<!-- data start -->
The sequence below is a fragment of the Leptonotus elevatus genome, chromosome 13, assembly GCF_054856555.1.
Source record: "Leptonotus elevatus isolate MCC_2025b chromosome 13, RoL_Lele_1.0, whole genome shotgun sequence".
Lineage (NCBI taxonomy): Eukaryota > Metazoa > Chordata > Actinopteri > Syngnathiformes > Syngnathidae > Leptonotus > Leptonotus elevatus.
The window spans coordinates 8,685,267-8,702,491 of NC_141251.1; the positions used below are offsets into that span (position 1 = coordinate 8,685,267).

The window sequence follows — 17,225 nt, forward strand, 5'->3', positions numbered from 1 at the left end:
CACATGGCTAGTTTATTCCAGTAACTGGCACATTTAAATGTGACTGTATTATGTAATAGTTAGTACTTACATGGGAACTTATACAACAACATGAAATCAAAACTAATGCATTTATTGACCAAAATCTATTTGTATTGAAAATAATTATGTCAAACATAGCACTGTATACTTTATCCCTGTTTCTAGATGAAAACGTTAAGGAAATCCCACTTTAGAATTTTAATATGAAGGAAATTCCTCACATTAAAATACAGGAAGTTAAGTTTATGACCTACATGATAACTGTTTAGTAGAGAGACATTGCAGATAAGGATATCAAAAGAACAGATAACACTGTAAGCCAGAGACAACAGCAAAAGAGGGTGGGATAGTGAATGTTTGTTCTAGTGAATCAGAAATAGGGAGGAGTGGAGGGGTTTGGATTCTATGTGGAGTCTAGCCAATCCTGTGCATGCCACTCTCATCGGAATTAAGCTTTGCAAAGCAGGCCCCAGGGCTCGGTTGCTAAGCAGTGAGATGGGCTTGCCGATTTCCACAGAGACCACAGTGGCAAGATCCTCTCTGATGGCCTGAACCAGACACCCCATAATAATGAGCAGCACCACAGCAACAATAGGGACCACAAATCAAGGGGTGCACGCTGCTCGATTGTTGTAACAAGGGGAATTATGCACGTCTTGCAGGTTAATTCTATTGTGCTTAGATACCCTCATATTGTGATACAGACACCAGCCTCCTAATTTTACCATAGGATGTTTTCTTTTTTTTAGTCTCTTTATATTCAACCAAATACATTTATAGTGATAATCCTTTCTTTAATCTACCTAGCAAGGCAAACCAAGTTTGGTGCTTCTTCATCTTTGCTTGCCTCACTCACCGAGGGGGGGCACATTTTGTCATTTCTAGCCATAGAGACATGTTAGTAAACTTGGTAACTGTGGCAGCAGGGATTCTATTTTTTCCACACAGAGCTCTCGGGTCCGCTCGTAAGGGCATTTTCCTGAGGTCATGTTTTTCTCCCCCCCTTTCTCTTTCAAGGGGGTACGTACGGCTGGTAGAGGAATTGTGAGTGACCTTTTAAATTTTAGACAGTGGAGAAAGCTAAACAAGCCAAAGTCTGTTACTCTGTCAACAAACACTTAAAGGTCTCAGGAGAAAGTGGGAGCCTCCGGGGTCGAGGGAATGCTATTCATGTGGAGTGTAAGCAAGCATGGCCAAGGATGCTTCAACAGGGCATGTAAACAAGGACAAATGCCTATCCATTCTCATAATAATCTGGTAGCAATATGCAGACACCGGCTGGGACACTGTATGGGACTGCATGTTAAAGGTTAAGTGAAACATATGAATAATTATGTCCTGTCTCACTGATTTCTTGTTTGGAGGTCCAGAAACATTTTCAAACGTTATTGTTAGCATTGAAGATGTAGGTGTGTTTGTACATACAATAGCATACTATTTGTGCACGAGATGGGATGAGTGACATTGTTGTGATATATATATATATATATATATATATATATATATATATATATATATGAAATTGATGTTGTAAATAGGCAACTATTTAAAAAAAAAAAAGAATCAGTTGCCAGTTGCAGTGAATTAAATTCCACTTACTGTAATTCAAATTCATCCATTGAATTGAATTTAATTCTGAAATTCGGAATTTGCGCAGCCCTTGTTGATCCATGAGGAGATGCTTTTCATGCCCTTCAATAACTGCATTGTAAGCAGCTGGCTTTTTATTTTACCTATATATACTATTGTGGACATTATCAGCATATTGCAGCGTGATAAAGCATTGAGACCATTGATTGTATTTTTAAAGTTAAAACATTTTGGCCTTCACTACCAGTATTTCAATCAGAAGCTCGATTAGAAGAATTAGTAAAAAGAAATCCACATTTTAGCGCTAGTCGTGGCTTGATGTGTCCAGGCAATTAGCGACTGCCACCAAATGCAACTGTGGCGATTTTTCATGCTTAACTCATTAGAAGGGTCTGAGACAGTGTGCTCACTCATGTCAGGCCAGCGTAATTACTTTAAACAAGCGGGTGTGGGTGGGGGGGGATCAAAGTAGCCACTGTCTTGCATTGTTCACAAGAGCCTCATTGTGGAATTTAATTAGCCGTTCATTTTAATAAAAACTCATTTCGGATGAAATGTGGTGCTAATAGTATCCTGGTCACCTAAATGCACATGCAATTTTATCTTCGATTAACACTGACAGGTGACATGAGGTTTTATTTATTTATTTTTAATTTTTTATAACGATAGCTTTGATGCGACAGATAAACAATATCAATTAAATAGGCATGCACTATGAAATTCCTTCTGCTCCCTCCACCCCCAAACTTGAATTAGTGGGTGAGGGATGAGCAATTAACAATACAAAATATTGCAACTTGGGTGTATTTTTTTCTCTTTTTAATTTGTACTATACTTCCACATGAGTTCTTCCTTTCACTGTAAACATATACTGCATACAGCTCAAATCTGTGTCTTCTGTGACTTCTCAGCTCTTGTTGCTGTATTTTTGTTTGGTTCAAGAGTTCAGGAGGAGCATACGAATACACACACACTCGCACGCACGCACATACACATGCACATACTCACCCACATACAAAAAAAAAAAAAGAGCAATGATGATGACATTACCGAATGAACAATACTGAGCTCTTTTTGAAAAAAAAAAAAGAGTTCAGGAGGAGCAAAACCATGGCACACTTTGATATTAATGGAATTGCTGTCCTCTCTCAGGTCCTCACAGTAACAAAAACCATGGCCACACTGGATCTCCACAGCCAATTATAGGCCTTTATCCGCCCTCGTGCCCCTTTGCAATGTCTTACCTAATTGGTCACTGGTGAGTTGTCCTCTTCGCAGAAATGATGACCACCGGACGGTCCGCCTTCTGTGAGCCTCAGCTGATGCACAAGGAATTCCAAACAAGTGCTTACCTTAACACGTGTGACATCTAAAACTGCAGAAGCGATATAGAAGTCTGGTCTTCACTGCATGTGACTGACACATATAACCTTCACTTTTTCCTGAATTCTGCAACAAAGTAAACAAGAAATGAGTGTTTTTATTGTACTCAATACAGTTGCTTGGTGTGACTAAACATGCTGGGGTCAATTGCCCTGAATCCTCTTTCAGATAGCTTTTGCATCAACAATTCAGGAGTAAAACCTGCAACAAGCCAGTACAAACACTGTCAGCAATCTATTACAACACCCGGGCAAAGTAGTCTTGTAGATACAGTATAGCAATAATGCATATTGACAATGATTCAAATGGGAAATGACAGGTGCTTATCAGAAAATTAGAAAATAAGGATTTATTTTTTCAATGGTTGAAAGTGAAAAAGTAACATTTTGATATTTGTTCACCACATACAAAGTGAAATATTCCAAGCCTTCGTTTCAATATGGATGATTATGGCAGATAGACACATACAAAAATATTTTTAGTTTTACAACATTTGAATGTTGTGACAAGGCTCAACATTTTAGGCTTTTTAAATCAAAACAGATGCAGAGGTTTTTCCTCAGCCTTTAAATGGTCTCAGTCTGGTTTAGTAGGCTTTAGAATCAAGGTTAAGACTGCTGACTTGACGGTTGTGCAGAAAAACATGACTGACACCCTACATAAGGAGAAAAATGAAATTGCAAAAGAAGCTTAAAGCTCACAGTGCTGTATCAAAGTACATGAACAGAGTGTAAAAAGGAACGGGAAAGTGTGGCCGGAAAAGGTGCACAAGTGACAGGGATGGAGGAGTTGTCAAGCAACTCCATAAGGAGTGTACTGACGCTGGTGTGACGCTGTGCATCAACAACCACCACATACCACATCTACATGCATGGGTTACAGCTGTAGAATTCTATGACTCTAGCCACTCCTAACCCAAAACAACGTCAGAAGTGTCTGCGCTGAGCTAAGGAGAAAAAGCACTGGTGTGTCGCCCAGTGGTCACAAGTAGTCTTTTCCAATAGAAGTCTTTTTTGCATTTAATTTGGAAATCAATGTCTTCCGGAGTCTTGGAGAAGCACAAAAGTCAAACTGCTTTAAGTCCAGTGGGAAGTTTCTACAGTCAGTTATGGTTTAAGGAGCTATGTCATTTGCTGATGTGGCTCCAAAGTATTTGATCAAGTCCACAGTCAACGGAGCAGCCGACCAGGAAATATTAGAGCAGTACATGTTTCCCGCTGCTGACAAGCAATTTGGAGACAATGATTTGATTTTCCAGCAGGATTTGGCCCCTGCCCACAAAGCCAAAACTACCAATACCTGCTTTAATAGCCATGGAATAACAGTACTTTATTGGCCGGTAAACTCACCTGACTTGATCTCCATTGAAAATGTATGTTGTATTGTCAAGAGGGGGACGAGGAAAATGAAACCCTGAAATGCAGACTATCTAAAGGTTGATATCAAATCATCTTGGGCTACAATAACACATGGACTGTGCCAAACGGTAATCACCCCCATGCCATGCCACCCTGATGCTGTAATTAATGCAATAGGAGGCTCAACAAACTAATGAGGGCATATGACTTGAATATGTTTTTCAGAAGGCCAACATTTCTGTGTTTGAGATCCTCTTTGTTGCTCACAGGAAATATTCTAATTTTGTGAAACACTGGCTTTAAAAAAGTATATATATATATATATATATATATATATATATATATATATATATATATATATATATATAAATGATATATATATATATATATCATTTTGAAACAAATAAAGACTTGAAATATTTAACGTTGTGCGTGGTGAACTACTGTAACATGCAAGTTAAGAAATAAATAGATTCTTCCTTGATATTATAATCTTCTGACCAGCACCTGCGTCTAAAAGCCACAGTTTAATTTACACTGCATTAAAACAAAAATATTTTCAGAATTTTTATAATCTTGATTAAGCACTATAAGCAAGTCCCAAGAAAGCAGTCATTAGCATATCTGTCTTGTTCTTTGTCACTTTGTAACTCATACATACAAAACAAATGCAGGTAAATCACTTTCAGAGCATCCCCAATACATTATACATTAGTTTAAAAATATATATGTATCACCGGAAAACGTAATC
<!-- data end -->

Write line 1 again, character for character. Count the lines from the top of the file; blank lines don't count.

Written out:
The sequence below is a fragment of the Leptonotus elevatus genome, chromosome 13, assembly GCF_054856555.1.